Tuesday, February 26, 2013
Justice League: Cry for Justice #7 (April, 2010)
Heroes gonna hero. Martian Manhunter's former (and rather temporary) Justice League of Aliens teammates Starfire and Starman (Mikaal Tomas) took part in a whole second line-up of good guys investigating Prometheus' plot. They all ended up on the same satellite as Hal Jordan's off-shoot Justice League and the then-current "official" Justice League of America staffed with B & C-listers. It's all fun and games until Roy Harper loses an arm, and it was revealed that Prometheus had somehow managed to effectively cosplay as Captain Marvel Junior, approximate powers inclusive. This crazy thing descended into substandard fanfic as Prometheus managed to swiftly defeat dozens of heroes implausibly until Donna Troy masterminded the brilliant strategy of grabbing him and punching him a hella lot. It's the sort of comic you hope to God wasn't planned at all like it turned out, for the sake of the essential cognitive functioning of the creative team, and was instead the result of constant editorial unrest. Based on news reports, that's exactly how things like this happen.
In more of an Ozymandias moment than a Promethean one, the master villain's grand scheme didn't pan out. Prometheus unintentionally set off what amounted to a bomb that struck Star City like a massive earthquake, killing countless unnamed citizens and Roy Harper's daughter Lian. Making a silk purse out of a sow's ear, Prometheus used the devastation as a bargaining chip. He had more devices planted in various other cities that would similarly grind them down, and miraculously had perfect safeguards against being defused by any of the legions of guest-starring heroes' powers.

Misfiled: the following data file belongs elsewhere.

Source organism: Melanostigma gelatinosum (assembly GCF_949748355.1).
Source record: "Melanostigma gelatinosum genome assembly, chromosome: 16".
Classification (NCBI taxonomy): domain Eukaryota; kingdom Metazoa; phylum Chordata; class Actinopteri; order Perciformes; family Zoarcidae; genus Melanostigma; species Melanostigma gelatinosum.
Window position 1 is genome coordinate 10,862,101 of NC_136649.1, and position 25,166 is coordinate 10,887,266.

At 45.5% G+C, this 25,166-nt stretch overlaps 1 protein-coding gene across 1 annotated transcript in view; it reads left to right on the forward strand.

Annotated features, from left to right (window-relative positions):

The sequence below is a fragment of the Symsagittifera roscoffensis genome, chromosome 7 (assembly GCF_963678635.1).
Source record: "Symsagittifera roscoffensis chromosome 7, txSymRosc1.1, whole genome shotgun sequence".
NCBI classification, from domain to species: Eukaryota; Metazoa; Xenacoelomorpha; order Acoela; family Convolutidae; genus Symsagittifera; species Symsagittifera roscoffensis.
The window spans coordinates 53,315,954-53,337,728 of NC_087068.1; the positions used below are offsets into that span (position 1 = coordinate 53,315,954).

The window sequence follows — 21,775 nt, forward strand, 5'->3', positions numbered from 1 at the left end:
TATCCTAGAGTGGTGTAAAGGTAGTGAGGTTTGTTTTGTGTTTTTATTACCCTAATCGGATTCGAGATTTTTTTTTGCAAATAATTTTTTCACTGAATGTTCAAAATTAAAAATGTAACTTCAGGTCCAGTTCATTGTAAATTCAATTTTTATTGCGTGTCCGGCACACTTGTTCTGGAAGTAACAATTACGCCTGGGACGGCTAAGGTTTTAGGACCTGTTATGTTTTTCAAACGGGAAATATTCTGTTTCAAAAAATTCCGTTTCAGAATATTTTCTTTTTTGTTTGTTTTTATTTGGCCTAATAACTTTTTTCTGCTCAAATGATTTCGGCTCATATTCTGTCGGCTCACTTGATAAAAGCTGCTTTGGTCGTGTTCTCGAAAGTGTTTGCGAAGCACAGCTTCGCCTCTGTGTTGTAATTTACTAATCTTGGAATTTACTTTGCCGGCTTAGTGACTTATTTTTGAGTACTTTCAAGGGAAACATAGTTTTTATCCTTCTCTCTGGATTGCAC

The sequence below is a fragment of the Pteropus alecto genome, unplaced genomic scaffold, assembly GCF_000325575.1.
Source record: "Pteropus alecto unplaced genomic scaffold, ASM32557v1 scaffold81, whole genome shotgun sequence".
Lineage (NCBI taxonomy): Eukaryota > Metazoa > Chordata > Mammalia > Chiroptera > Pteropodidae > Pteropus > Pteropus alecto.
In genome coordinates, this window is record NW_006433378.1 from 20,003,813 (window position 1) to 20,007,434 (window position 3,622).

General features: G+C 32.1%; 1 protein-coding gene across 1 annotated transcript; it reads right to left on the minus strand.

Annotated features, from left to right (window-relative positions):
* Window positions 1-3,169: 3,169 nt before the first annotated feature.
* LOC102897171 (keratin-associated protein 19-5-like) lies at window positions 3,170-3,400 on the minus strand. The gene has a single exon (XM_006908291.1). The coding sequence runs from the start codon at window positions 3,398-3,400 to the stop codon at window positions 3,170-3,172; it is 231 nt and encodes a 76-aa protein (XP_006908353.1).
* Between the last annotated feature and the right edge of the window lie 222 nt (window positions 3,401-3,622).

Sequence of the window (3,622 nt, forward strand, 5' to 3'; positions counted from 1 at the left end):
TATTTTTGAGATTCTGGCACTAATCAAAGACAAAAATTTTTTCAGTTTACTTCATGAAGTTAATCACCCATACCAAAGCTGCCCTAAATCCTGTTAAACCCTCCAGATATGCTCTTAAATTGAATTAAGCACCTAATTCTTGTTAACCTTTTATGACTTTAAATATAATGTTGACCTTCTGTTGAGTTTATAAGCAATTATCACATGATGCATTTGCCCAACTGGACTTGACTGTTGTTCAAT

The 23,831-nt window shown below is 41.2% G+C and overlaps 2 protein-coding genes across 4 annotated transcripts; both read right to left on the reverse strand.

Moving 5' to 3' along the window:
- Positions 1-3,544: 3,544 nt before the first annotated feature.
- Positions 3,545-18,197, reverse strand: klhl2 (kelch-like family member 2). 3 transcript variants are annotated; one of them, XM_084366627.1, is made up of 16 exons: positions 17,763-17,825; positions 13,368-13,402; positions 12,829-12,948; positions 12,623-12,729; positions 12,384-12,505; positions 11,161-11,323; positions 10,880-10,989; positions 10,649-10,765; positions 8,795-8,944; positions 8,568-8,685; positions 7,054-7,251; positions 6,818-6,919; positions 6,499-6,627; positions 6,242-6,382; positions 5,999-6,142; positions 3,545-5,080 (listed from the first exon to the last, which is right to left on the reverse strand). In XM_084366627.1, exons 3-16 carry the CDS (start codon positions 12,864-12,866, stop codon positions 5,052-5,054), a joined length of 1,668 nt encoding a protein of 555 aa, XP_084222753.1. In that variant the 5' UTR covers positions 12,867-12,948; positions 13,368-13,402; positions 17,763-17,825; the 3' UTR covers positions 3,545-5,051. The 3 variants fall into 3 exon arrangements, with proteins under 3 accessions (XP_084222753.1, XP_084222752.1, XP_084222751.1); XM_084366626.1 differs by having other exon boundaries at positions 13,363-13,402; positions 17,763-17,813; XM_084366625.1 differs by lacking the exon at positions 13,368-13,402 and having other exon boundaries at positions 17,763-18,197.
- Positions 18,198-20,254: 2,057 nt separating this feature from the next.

The cape set mostly busied themselves mounting relief efforts in Star City and locating the devices in other towns. The Atom meanwhile focused on trying to force information out of Prometheus, and to that end called on specialized help. "Thought about how J'Onn would have just read your mind. Then I remembered Earth still has a Martian." M'gann M'orzz to be exact, though her reputation didn't immediately appear to have preceded her.
"Is that so? Martian?"
"Miss Martian to you, creep. Codes in your head? Someone grab a pen and pap-- AAARGH!!"
"A mind-reader? Like I wouldn't expect that. Come on, guys, if you're not going to free me at least don't insult my intelligence.
Prometheus had some sort of psychic feedback trap set up in his brain that prevented telepathic interrogation. Having teased out her involvement across three issues of the mini-series, Miss Martian honored the J'onn J'onzz tradition of taking a fall to serve anemic plot machinations. The heroes buckled under Prometheus' demands, and he uncharacteristically did not screw them over after escaping to an other-dimensional refuge where Green Arrow conveniently, inexplicably, followed to execute the villain.
The seventh and final chapter of Cry For Justice, “Justice” was by James Robinson, Scott Clark, Mauro Cascioli and Ibraim Roberson with David Beaty. It was a pretty vacant endeavor, but Miss Martian was exceptionally well drawn in her cameo appearances.